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By Olivier Sorgho and Lina Golovnya
(Reuters) -Belgian chemicals and battery materials company Umicore raised a key earnings forecast on Friday on the back of a strong performance in its EST unit which makes cathodes for electric vehicles, boosting its shares more than 7% to a one-month high.
The group said it now sees full-year adjusted operating profit (EBIT) to be "somewhat above" current consensus, which stands at 827.7 million euros ($845.2 million). A previous guidance from April expected it to be "slightly above" 818 million euros.
Shares in the group had fallen sharply last month after it presented a more expensive than expected 5 billion euro plan to bulk up its battery materials business, raising concerns the plan could lead to higher debt and require significant external funding.
The group is betting on supplying carmakers with battery materials to help make up for an expected decline in its lucrative businesses supplying catalytic converters which help control emissions.
"Despite the current challenging market context, I am very positive about the opportunities ahead," the company's CEO Mathias Miedreich said in a statement.
Energy & Surface Technologies (EST), the division responsible for producing cathodes for electric vehicle batteries, saw revenue grow by 21% in the half-year, Umicore said.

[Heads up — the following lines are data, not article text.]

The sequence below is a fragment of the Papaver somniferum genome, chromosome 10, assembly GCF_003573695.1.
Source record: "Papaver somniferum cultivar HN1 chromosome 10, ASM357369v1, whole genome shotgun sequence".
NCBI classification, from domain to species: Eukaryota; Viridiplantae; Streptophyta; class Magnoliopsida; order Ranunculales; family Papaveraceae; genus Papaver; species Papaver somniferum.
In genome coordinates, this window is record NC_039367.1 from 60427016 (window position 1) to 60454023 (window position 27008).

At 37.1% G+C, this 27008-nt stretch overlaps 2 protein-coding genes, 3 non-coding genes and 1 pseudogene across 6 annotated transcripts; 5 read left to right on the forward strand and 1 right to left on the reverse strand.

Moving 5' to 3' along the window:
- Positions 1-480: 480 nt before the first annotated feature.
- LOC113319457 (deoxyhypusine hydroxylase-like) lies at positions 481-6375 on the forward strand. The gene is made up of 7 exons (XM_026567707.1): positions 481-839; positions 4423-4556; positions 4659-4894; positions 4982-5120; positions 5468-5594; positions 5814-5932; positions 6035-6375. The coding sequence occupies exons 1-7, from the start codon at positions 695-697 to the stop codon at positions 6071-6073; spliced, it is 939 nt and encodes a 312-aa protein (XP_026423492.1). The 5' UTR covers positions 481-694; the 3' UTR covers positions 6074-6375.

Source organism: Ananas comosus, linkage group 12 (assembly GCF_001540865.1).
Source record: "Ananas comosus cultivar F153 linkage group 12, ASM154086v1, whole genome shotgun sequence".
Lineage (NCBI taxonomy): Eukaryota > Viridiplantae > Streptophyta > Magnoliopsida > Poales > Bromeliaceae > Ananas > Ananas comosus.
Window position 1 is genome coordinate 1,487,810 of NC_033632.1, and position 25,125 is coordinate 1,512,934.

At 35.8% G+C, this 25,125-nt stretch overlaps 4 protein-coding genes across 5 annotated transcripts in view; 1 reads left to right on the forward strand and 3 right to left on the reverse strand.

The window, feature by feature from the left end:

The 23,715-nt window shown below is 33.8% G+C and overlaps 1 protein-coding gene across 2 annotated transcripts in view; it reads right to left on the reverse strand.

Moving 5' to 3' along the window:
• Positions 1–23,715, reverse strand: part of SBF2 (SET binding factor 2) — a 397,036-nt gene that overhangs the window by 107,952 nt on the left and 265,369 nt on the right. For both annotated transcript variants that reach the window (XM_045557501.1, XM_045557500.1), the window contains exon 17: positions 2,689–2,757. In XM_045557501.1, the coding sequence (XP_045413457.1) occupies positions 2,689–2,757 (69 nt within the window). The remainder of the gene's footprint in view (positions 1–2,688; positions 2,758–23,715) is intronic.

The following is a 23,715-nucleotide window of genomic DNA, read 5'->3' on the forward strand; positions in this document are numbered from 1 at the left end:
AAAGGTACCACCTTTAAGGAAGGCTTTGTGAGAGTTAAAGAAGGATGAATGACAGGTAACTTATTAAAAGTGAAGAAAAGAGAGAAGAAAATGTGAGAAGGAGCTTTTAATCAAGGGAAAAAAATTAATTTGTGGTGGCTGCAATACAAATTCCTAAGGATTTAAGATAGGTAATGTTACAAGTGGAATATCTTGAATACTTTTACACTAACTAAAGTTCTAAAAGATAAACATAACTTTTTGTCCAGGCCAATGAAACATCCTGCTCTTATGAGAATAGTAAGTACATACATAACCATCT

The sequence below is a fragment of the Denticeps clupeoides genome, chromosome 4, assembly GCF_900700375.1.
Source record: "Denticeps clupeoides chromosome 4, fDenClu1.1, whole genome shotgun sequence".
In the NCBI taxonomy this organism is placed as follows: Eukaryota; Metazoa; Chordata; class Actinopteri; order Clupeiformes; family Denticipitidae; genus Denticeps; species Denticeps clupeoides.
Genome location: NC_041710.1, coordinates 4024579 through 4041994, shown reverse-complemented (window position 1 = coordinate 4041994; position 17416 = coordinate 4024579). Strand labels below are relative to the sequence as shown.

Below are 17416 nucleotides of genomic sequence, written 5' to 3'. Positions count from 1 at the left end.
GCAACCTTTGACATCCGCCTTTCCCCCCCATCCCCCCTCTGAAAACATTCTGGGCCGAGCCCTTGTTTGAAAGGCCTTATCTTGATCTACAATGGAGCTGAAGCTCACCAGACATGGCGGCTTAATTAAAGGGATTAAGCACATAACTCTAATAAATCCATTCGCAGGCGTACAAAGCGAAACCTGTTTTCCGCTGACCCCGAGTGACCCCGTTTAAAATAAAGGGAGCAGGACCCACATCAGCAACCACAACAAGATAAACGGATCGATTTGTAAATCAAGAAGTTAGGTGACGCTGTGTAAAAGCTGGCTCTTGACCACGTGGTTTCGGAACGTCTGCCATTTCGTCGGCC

Analyst Sebastian Bray of Berenberg noted that margin improvement in the cathode-making segment was driving the rise in Umicore's shares.
Umicore said the improved outlook assumes precious metal prices remain at current levels until the end of the year and there are no further significant economic and geopolitical disruptions.
Prices for precious metals such as palladium and rhodium, which Umicore extracts from spent electronics and car catalysts, peaked over the last year, increasing the company's earnings, though in its latest results showed a 26% percent drop in adjusted operating profit to 461 million euros in what it said was a "less favorable" precious metal price environment.
Its Catalysis division, which makes chemical catalysts to control exhaust emissions in cars, saw half-year operating profit decline by 17%, while a consensus mentioned by KBC Securities had expected a 29% drop.
"2022 proved to be another challenging time for the automotive industry," Miedreich told analysts, pointing to lower production of ICE-powered cars in China and Europe in particular.
He added however that volumes dropped less than the global car market.
The company also announced the departure of CFO Filip Platteeuw, to be replaced from Oct. 1 by Wannes Peferoen, senior vice president of the group’s ElectroOptic Materials business unit, saying Platteeuw was leaving "to pursue other interests" without giving any further detail.
Its shares were up 5.1% at 35.81 euros by 1129 GMT, having risen as high as 36.84 euros, their highest since before the negatively received June statement.
($1 = 0.9783 euros)
(Reporting by Olivier Sorgho and Lina Golovnya; Editing by Barbara Lewis and David Holmes)